This record contains Hubble’s name, gender, date of birth, age, approximate date of registration, nationality, and language. Below these details, you’ll see more information about where this record came from, and below that, a high-resolution scan of the record. You can zoom in and out on the scanned record using the zoom buttons on the lower right corner, or open a full screen view using the “Expand” button on the top right.
To the right of the record details, you’ll find a description of the collection that contains this record and a link to search that collection. Below, you’ll also find any related records that MyHeritage’s algorithm has identified as possibly being relevant to this person. You can read more about the Related Records feature here.
When you find a record that is relevant to someone on your tree, you can save the record to your tree and extract any new information you found in the record by clicking the “Save record” button at the top of the page.
Important military records on MyHeritage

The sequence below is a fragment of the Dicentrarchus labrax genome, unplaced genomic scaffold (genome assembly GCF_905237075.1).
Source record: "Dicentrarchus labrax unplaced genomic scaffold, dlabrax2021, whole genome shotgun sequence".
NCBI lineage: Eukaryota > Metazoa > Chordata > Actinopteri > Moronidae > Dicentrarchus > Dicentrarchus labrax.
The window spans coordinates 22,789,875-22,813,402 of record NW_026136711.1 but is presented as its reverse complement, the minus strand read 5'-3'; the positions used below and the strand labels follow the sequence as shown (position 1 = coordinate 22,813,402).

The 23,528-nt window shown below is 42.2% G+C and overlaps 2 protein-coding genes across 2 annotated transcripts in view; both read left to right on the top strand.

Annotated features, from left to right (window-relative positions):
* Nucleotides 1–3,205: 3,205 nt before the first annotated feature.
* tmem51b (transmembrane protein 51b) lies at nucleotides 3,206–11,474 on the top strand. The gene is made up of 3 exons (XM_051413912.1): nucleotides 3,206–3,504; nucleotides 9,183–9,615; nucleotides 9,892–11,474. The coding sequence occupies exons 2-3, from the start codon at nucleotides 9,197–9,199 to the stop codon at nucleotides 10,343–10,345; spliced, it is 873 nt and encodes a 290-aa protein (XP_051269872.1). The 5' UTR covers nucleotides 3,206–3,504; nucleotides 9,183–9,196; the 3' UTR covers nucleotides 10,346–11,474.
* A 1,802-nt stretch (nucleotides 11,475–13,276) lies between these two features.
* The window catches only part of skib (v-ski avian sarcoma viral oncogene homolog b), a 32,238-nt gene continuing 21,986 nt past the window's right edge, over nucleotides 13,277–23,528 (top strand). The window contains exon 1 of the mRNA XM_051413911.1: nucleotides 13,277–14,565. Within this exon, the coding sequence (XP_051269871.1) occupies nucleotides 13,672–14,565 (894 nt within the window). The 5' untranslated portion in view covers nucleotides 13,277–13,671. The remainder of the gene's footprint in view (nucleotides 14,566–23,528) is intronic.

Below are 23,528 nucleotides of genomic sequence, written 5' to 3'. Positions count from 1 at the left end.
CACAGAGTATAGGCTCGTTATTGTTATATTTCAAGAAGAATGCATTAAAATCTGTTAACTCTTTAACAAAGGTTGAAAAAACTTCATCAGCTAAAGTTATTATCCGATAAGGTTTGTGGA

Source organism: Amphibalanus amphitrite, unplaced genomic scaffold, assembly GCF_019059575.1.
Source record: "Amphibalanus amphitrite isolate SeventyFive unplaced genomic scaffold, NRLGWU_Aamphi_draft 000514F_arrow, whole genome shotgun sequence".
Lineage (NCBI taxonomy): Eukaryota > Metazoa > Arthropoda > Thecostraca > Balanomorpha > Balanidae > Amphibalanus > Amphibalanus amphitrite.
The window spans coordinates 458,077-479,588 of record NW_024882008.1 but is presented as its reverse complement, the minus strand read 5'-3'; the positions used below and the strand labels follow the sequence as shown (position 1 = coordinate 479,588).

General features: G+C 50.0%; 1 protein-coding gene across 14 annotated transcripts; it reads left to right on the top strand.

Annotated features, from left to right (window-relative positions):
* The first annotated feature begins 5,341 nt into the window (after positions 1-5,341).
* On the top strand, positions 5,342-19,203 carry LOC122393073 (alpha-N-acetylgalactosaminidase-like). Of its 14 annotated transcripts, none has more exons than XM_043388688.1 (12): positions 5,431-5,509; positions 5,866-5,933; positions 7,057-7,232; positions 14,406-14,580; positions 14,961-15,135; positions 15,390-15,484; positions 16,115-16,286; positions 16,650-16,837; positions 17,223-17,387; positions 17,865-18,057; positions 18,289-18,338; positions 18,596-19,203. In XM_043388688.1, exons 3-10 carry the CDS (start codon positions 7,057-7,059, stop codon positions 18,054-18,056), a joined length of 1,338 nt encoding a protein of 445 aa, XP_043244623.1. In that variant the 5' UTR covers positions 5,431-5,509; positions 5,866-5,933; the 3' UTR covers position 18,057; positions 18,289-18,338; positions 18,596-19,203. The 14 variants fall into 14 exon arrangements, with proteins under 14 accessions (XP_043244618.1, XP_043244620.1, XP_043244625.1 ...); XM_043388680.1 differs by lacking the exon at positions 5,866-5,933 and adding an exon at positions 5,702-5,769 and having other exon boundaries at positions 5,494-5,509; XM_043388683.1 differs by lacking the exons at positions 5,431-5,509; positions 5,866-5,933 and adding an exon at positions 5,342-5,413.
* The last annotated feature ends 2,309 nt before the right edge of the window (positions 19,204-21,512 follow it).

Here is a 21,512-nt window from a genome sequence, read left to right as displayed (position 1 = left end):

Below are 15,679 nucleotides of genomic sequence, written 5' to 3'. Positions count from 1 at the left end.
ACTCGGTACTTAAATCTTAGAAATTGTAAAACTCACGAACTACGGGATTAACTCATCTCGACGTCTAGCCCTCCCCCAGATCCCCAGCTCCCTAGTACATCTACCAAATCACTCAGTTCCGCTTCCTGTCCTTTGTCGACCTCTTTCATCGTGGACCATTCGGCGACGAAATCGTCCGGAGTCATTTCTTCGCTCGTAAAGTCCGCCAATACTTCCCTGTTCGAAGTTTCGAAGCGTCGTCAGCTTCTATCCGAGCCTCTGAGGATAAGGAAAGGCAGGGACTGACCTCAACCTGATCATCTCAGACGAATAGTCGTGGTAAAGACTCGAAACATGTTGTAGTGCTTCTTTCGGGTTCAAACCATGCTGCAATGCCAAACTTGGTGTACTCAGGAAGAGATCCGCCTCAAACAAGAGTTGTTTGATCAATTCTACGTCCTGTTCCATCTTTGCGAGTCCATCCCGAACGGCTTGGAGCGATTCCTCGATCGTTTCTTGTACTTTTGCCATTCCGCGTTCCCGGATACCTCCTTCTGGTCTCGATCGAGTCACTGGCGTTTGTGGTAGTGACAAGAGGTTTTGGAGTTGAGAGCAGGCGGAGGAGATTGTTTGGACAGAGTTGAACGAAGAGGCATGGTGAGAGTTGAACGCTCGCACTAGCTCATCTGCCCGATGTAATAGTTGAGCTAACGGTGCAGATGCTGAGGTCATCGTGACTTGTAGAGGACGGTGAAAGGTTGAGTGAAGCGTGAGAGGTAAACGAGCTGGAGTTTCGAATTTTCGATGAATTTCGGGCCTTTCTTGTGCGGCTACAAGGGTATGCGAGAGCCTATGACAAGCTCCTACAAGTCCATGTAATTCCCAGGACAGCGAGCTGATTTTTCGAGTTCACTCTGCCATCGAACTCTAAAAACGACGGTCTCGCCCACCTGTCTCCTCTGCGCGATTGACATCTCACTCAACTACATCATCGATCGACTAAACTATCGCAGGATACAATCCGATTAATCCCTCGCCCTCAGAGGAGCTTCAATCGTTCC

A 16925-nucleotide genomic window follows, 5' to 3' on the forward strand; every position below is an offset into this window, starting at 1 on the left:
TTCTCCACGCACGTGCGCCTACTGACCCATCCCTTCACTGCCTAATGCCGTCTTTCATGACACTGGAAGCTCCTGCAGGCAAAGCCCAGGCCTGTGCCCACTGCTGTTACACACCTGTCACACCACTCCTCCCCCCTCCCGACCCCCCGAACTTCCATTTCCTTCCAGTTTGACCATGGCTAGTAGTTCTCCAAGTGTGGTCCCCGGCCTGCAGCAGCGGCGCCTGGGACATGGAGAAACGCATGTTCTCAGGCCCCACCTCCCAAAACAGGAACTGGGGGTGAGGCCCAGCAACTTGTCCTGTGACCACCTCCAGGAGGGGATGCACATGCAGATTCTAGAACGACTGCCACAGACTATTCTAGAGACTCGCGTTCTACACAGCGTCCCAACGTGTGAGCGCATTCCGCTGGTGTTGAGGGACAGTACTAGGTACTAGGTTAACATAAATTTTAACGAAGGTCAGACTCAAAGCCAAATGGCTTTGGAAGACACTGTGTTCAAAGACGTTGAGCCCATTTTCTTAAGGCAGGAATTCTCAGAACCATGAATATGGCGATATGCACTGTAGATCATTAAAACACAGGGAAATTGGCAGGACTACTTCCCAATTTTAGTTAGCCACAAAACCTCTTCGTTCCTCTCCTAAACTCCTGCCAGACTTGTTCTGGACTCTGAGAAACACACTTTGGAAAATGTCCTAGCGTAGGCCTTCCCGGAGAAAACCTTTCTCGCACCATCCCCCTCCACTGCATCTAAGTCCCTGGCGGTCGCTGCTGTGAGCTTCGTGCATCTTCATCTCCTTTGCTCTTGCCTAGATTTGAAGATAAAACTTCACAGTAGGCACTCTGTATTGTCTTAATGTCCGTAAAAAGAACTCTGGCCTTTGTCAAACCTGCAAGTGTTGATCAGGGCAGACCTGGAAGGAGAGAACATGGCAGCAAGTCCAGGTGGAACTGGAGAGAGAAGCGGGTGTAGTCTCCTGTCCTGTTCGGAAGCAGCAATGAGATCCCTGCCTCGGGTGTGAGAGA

MyHeritage contains hundreds of military records. Here are just a few of the valuable military record collections you can find on MyHeritage:
- U.S. Civil War Soldiers, 1861–1865
- France, Military Death Index, 1914–1961
- United Kingdom, Service Medal and Award Rolls Index, 1914–1918
- United States Naval Enlistment Rendezvous, 1855–1891
- France, World War II Prisoners of War
- Korean War Casualties, 1950–1957
- Revolutionary War Pension Records
- British Army Prisoners of War Held in German Camps, 1939–1945
- United Kingdom, Recommendations for Military Honours and Awards, 1935–1990
Searching military records on MyHeritage is free, and some collections (like the French Military Death Index and the Revolutionary War Pension Records collections listed above) are free to view as well. However, you’ll need a Complete or Data plan to view most of the records and to save them to your tree.
To learn more about searching military records on MyHeritage, watch this Ask the Expert webinar with David Allen Lambert.